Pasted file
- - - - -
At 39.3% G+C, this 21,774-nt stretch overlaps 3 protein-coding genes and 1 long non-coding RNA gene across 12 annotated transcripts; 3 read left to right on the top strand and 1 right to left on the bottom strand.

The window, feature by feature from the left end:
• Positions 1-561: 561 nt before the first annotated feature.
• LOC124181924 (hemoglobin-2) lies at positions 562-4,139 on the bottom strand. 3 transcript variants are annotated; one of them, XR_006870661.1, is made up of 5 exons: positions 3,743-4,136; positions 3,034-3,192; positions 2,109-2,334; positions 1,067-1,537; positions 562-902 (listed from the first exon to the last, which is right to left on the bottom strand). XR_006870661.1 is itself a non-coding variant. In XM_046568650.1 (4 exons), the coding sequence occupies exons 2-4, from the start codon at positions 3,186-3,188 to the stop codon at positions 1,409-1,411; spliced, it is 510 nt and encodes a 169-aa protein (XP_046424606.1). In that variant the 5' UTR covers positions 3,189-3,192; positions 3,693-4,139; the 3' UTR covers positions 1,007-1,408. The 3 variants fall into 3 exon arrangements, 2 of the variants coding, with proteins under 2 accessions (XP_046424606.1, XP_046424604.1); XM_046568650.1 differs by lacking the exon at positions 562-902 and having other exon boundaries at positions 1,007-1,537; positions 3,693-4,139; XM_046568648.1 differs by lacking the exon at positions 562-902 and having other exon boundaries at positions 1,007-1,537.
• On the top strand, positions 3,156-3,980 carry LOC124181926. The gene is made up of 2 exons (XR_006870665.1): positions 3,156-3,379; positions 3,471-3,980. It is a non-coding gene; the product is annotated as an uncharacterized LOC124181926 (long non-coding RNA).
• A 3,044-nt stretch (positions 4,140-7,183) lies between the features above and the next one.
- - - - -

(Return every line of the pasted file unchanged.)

At 39.3% G+C, this 21,774-nt stretch overlaps 3 protein-coding genes and 1 long non-coding RNA gene across 12 annotated transcripts; 3 read left to right on the top strand and 1 right to left on the bottom strand.

The window, feature by feature from the left end:
• Positions 1-561: 561 nt before the first annotated feature.
• LOC124181924 (hemoglobin-2) lies at positions 562-4,139 on the bottom strand. 3 transcript variants are annotated; one of them, XR_006870661.1, is made up of 5 exons: positions 3,743-4,136; positions 3,034-3,192; positions 2,109-2,334; positions 1,067-1,537; positions 562-902 (listed from the first exon to the last, which is right to left on the bottom strand). XR_006870661.1 is itself a non-coding variant. In XM_046568650.1 (4 exons), the coding sequence occupies exons 2-4, from the start codon at positions 3,186-3,188 to the stop codon at positions 1,409-1,411; spliced, it is 510 nt and encodes a 169-aa protein (XP_046424606.1). In that variant the 5' UTR covers positions 3,189-3,192; positions 3,693-4,139; the 3' UTR covers positions 1,007-1,408. The 3 variants fall into 3 exon arrangements, 2 of the variants coding, with proteins under 2 accessions (XP_046424606.1, XP_046424604.1); XM_046568650.1 differs by lacking the exon at positions 562-902 and having other exon boundaries at positions 1,007-1,537; positions 3,693-4,139; XM_046568648.1 differs by lacking the exon at positions 562-902 and having other exon boundaries at positions 1,007-1,537.
• On the top strand, positions 3,156-3,980 carry LOC124181926. The gene is made up of 2 exons (XR_006870665.1): positions 3,156-3,379; positions 3,471-3,980. It is a non-coding gene; the product is annotated as an uncharacterized LOC124181926 (long non-coding RNA).
• A 3,044-nt stretch (positions 4,140-7,183) lies between the features above and the next one.